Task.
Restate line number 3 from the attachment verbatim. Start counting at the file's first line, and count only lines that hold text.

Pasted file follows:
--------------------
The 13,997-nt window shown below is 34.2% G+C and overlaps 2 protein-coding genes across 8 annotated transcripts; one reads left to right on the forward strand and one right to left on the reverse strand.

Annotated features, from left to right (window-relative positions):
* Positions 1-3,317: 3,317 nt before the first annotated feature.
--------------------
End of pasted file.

* Positions 1-3,317: 3,317 nt before the first annotated feature.